Gilsinan: If the big sticking point in negotiations between the United States and Russia has been this issue of Assad, why is it that Turkey’s been able to make headway with Russia when the United States hasn’t?
Cook: I think it’s less that the Turks have made headway with the Russians and more that, after the Turks downed the Russian bomber in November 2015, Russian President Vladimir Putin really put the screws to the Turks, cut off all kinds of trade that hurt sectors of the Turkish economy, allowed the YPG and the PYD—those are the Syrian Kurds—to open an office in Moscow. There were rumors that the Russians were coordinating with Kurds on the battlefield. These were things that profoundly unnerved the Turks and forced Erdogan to make a U-turn and make that trip to Moscow last summer, and seek a rapprochement with the Russians.
And the Turks have been pretty good at this. They have been able to compartmentalize their overall goals in Syria with other foreign-policy priorities. That’s how they’ve worked with the Iranians on a variety of issues. But now it seems the Turks recognize that obviously the United States has been marginalized in the Syrian conflict. The Russians are the big boy on the block. And if they want to continue to keep the Syrian Kurds in check, and if they want to provide relief to Syrians, the address for that is Moscow, it’s not Washington.
Gilsinan: What should we make, if anything, of the fact that the shooter was a policeman?
Cook: I’m not sure we should make anything of it. Some of my Turkish friends who are opponents of Erdogan are making a deal of it. But they’re making a bigger deal of it that he is alleged to have ties with al-Nusra. None of that has been confirmed, although to some Turkish interlocutors, that’s all that they need, and one can understand that in this crisis environment in which they’re living at the moment. I don’t think we should dismiss that there’s a possible al-Nusra connection—after all the Turks have, in their effort to weaken the Assad regime, worked with a variety of extremist groups, and so that makes it plausible. But there isn’t direct evidence at the moment. A Turkish [policeman] shot the assailant dead, so there’s obviously not going to be an opportunity to interrogate.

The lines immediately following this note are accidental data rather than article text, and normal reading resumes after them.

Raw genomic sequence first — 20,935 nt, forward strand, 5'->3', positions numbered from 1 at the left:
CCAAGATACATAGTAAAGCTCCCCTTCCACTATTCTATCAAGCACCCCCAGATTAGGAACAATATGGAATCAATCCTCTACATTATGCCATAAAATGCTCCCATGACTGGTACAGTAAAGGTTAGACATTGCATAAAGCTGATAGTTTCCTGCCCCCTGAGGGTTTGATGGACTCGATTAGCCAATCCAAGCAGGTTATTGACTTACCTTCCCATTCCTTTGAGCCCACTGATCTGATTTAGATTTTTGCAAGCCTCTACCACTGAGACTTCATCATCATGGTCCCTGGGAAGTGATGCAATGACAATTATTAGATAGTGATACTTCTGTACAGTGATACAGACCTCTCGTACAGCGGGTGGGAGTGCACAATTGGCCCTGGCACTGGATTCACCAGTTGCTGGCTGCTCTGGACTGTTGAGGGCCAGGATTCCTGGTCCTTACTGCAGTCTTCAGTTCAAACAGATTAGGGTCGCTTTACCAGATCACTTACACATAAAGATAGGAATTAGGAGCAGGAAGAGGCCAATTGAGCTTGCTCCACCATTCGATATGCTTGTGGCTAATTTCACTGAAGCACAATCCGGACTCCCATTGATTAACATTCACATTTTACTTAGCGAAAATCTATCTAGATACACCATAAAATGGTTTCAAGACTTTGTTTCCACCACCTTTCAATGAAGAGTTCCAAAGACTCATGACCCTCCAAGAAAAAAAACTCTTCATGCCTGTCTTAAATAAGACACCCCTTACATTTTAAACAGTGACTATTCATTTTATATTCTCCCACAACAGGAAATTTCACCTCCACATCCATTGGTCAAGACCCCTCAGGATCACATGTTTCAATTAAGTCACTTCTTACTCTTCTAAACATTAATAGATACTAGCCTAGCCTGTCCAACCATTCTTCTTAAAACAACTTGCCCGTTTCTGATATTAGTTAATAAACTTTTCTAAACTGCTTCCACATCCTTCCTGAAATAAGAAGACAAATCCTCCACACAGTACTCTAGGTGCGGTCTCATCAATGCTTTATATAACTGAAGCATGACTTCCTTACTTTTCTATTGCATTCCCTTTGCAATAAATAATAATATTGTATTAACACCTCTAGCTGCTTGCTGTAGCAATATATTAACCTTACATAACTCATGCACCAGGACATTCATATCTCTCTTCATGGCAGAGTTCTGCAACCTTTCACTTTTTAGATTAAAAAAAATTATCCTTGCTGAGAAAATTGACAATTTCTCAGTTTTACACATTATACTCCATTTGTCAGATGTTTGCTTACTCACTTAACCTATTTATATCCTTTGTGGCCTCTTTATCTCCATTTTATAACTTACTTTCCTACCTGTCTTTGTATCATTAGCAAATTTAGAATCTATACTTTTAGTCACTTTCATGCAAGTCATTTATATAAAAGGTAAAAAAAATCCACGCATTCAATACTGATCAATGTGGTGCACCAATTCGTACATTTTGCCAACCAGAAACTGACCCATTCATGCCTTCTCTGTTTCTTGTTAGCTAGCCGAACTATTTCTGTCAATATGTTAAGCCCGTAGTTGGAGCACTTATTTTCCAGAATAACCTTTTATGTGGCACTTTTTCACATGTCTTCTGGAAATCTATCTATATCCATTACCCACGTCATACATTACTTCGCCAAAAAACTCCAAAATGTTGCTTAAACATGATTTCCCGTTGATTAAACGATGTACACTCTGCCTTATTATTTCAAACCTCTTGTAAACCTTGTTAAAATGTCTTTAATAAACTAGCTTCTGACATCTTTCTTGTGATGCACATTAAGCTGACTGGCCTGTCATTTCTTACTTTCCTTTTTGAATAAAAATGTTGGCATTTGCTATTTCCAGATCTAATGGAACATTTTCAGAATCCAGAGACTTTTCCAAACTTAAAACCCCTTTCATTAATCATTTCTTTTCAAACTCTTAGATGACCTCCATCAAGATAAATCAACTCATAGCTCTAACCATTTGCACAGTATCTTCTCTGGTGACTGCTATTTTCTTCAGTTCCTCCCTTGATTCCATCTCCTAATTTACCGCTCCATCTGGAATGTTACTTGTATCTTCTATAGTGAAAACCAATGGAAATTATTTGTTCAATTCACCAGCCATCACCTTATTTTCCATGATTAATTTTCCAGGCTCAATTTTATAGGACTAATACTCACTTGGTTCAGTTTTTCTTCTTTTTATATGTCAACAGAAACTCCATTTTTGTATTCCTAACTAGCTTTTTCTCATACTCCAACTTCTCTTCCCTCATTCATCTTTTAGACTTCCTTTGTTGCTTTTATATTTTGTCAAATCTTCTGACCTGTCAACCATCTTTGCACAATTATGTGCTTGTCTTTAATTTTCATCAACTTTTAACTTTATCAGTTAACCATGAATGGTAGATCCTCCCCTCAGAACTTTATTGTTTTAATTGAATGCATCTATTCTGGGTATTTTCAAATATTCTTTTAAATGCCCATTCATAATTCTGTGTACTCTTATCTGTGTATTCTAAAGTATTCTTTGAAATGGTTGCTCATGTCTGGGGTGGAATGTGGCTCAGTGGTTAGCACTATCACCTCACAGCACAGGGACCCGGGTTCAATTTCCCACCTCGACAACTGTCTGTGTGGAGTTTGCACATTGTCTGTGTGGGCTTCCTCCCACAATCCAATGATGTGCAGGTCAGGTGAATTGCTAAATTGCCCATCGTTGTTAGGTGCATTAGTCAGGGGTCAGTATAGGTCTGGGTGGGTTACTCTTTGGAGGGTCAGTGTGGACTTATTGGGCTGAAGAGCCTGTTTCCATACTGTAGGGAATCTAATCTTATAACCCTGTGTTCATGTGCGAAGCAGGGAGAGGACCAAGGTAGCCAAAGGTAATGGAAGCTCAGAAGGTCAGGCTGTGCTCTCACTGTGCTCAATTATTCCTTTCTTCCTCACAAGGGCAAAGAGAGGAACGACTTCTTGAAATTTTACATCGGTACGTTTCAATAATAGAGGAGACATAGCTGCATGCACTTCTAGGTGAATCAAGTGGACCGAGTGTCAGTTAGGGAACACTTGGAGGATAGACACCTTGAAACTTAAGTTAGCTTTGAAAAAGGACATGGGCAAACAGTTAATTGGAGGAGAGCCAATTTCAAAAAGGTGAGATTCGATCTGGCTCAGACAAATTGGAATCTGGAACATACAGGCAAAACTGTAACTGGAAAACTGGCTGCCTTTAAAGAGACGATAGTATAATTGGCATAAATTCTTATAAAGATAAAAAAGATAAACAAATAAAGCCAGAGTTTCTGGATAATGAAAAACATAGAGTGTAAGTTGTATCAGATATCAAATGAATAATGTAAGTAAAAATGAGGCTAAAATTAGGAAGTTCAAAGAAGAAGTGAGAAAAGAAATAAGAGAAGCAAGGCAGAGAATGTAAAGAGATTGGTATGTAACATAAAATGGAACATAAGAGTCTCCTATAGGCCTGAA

The other possibility is that this is an individual who, like many Turks, had been served up a wave of horrific news stories and images over the internet about what’s happening in Syria, and that intentionally the Turkish government has mobilized the population of Turkey on the issue of Syria, because Turkey’s been trying to play this leading role in bringing Assad down, and played an extraordinary and quite laudable role in providing relief to Syrians who are seeking safety. And Erdogan’s kind of subtle U-Turn toward the Russians doesn’t make sense to them. Someone seeking to take revenge on the Russians for crimes against humanity—one can imagine that just as easily. To be perfectly frank and not flip about it, it struck me that with all of the violence that the Russians have enabled and applied on Syria itself, it strikes me that it’s odd that it’s taken this long for individuals or groups to target the Russians directly. Of course, in one sense, it’s shocking, but in another sense, it’s not entirely surprising.
Gilsinan: What do you see as the possible next scenarios? Where do we go from here, if anywhere?
Cook: I think the Turks are going to do exactly what the Turks have been doing, whenever it comes to this kind of threat. They’re going to round up tons and tons and tons of people. They’ll decide on a narrative that serves their interests. Given how much of the Turkish press is in the hands of the government, that’ll be what people agree upon, and that’ll be the story. It’ll be hard to know without interrogating [the assailant]. Of course, I’m sure there will be tons of forensic evidence and so on. But again, in an environment like Turkey, where there is so little trust in the institutions of state and the government, and there is this kind of virtual Ministry of Information that’s being created by [Erdogan’s party] the AKP, people have reason to be skeptical about what the government has to say.